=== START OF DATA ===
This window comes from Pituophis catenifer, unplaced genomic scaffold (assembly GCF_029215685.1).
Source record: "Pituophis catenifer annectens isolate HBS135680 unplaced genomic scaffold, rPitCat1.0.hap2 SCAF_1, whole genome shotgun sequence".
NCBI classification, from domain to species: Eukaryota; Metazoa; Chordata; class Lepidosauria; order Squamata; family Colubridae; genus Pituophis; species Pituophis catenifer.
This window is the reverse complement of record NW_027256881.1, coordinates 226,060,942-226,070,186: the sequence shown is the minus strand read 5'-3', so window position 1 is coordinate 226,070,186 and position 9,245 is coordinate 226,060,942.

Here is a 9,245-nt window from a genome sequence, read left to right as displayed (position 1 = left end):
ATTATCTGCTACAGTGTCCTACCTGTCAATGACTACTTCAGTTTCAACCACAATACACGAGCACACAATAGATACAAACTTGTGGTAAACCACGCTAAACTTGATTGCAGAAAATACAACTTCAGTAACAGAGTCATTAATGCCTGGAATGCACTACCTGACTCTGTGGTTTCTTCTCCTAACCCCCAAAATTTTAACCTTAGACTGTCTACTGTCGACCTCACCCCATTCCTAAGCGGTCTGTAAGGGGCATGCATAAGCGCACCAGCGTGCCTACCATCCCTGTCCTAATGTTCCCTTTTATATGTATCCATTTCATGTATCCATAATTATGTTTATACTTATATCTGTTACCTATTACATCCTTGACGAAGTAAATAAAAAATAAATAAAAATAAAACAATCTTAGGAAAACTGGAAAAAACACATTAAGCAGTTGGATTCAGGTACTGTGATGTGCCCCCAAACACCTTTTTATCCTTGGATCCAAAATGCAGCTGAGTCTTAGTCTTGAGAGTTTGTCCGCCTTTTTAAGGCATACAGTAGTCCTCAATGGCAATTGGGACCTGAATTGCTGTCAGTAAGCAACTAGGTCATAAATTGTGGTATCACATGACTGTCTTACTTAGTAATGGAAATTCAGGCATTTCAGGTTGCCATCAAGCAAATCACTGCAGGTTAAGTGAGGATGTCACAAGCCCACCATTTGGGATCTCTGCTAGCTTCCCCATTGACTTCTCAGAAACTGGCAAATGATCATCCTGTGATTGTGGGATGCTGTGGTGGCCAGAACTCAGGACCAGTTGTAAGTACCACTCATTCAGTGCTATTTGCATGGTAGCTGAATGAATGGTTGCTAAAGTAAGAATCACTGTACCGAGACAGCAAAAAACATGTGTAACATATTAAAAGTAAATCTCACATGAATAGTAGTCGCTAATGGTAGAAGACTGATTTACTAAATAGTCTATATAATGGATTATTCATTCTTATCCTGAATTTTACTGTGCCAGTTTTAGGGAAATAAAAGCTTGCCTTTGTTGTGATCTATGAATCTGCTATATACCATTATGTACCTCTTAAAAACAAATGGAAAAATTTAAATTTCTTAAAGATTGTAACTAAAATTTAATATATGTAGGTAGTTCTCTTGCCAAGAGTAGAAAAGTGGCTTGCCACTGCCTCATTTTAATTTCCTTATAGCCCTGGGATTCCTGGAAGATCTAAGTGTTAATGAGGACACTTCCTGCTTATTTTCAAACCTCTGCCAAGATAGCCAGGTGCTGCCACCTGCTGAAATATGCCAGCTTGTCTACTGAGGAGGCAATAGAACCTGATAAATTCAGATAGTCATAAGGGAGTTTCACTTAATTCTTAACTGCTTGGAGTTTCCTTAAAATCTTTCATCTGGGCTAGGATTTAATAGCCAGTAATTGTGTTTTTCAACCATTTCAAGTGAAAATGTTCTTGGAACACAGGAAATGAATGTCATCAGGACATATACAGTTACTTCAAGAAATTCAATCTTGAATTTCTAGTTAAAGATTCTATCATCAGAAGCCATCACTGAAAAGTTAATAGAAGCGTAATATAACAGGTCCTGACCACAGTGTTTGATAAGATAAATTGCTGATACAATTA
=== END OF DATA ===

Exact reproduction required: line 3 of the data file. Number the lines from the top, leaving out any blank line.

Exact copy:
NCBI classification, from domain to species: Eukaryota; Metazoa; Chordata; class Lepidosauria; order Squamata; family Colubridae; genus Pituophis; species Pituophis catenifer.